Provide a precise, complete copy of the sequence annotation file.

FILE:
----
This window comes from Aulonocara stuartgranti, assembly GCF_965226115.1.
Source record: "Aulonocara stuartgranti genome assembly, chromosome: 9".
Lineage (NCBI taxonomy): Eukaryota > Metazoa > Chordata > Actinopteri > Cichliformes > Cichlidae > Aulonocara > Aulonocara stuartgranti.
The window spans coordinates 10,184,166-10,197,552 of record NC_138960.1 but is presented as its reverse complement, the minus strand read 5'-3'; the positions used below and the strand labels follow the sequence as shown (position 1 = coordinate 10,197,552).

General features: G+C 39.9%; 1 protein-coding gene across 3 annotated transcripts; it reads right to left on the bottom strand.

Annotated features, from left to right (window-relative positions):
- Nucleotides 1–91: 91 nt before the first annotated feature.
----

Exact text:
This window comes from Aulonocara stuartgranti, assembly GCF_965226115.1.
Source record: "Aulonocara stuartgranti genome assembly, chromosome: 9".
Lineage (NCBI taxonomy): Eukaryota > Metazoa > Chordata > Actinopteri > Cichliformes > Cichlidae > Aulonocara > Aulonocara stuartgranti.
The window spans coordinates 10,184,166-10,197,552 of record NC_138960.1 but is presented as its reverse complement, the minus strand read 5'-3'; the positions used below and the strand labels follow the sequence as shown (position 1 = coordinate 10,197,552).

General features: G+C 39.9%; 1 protein-coding gene across 3 annotated transcripts; it reads right to left on the bottom strand.

Annotated features, from left to right (window-relative positions):
- Nucleotides 1–91: 91 nt before the first annotated feature.